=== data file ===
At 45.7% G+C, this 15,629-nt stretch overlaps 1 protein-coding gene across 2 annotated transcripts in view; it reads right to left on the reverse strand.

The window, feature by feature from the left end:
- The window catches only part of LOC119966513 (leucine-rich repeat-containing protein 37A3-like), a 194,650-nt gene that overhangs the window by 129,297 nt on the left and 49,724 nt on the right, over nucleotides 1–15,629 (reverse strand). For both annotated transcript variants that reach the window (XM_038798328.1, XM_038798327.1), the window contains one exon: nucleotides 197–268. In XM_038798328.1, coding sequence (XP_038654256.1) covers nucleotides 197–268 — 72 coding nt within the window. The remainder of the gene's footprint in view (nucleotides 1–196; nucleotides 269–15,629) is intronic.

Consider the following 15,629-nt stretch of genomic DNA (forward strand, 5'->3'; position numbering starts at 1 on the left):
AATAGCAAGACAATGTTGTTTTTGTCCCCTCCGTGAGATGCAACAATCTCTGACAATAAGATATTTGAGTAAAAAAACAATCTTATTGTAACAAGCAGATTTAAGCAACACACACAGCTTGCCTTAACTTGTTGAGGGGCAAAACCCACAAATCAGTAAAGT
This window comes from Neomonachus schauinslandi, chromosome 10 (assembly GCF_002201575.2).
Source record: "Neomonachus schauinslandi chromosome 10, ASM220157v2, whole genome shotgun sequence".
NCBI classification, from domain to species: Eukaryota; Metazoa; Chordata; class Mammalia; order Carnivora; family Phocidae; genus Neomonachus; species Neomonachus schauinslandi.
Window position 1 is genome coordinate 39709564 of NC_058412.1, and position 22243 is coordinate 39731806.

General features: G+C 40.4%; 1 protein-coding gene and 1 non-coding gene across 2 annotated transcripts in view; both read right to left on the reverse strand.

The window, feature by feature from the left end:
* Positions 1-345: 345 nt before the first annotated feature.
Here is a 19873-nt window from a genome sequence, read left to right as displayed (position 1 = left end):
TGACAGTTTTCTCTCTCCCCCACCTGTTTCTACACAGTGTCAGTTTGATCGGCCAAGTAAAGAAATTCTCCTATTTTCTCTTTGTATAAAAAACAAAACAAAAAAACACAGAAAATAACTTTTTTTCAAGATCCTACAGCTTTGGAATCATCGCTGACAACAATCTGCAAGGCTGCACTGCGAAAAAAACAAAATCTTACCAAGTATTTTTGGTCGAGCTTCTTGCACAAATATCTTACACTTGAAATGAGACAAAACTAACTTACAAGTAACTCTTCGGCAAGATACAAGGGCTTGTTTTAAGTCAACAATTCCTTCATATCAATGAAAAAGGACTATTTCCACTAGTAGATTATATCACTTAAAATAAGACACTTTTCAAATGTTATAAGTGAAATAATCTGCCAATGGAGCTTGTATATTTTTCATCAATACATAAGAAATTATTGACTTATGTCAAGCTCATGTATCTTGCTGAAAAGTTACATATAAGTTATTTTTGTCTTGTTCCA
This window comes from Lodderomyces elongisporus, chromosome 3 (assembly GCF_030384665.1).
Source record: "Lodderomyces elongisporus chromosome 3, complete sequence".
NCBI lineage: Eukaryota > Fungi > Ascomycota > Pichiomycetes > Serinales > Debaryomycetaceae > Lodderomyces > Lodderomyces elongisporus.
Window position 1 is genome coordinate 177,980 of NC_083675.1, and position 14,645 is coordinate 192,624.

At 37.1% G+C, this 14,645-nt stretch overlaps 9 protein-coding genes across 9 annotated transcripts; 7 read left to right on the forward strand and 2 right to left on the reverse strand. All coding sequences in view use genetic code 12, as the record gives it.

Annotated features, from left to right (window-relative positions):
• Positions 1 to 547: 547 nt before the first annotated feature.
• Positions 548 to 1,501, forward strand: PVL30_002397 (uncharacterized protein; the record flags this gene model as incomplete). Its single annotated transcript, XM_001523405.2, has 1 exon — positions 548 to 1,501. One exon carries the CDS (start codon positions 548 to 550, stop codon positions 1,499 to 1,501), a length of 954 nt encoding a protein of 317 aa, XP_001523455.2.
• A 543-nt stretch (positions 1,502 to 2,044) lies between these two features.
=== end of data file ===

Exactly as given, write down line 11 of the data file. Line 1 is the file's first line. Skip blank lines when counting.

The window, feature by feature from the left end: